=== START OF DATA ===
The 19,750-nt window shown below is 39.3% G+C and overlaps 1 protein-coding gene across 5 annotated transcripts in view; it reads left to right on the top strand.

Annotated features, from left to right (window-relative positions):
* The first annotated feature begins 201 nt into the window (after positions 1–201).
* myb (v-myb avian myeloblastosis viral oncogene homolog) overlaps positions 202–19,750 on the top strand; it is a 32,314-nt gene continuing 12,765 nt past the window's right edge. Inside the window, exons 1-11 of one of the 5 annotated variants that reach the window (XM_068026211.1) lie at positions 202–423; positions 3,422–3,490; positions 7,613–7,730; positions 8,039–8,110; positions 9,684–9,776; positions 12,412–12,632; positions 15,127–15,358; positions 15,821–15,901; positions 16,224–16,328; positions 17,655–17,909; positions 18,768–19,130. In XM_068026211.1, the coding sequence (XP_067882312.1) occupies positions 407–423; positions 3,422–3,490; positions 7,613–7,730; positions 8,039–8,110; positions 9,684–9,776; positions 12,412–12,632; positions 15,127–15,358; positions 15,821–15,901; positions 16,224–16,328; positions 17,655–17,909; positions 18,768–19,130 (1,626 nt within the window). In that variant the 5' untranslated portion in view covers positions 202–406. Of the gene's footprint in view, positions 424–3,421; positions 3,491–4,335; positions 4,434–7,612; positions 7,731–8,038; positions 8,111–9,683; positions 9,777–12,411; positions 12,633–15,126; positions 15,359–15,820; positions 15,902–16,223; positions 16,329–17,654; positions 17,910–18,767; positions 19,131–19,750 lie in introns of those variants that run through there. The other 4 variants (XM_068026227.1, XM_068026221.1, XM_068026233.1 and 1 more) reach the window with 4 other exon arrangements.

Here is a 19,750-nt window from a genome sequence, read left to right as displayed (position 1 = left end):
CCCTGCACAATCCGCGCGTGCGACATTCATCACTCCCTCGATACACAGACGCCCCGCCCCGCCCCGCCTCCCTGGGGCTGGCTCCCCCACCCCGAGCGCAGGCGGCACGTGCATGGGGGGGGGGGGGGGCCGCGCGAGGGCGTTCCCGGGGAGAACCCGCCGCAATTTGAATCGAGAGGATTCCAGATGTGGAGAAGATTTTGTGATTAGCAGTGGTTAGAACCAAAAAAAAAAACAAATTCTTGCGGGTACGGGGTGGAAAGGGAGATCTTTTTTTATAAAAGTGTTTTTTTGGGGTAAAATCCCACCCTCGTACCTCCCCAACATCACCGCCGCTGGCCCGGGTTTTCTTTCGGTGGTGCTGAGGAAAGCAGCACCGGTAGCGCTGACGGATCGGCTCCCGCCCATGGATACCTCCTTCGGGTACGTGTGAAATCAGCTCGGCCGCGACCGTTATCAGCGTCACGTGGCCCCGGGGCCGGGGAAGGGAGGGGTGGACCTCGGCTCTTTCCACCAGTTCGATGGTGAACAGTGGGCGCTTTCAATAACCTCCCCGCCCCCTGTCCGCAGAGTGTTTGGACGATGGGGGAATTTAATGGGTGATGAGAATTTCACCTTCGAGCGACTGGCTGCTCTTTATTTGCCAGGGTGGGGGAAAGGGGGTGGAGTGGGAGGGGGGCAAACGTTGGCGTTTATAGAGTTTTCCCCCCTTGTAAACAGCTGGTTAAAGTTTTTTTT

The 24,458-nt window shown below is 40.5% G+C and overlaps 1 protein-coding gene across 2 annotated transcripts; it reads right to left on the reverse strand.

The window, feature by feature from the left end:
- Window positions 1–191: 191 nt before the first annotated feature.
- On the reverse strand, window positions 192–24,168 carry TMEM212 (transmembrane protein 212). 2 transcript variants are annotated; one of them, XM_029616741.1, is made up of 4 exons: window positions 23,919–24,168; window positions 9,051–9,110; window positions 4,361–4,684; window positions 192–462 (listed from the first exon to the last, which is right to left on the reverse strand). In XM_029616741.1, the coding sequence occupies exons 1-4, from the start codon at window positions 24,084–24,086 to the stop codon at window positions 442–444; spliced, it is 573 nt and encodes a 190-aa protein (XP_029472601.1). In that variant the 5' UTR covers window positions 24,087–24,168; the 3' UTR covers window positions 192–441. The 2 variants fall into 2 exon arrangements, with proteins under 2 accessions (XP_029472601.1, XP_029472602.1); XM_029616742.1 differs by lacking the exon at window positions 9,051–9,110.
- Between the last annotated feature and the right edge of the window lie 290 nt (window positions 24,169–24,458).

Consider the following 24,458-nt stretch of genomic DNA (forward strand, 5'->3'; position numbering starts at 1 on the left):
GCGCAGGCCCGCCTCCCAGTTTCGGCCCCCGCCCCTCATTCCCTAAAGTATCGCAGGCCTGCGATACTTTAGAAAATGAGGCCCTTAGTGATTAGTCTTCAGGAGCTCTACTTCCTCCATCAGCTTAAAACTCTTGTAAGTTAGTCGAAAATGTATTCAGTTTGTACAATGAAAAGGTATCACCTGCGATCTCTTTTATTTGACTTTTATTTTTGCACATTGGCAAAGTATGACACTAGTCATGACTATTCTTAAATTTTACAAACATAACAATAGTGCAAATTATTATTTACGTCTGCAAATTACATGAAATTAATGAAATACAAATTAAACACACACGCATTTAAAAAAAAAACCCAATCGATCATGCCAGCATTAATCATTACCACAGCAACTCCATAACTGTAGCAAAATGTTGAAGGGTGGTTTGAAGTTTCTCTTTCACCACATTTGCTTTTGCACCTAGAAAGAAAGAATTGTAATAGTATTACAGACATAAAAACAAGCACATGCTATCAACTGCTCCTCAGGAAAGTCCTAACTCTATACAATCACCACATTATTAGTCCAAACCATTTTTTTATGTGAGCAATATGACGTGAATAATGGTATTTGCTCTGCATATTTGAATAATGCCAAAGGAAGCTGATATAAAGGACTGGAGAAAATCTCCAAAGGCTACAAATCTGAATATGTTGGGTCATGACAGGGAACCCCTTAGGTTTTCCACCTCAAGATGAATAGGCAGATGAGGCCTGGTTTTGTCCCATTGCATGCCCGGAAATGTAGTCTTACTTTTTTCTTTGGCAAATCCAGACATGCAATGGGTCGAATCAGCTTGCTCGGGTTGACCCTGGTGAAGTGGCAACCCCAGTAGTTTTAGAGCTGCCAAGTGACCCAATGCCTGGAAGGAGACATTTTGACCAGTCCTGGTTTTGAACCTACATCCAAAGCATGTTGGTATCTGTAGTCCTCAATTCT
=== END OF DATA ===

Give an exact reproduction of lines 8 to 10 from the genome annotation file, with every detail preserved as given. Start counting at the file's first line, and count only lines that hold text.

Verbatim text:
The window, feature by feature from the left end:
- Window positions 1–191: 191 nt before the first annotated feature.
- On the reverse strand, window positions 192–24,168 carry TMEM212 (transmembrane protein 212). 2 transcript variants are annotated; one of them, XM_029616741.1, is made up of 4 exons: window positions 23,919–24,168; window positions 9,051–9,110; window positions 4,361–4,684; window positions 192–462 (listed from the first exon to the last, which is right to left on the reverse strand). In XM_029616741.1, the coding sequence occupies exons 1-4, from the start codon at window positions 24,084–24,086 to the stop codon at window positions 442–444; spliced, it is 573 nt and encodes a 190-aa protein (XP_029472601.1). In that variant the 5' UTR covers window positions 24,087–24,168; the 3' UTR covers window positions 192–441. The 2 variants fall into 2 exon arrangements, with proteins under 2 accessions (XP_029472601.1, XP_029472602.1); XM_029616742.1 differs by lacking the exon at window positions 9,051–9,110.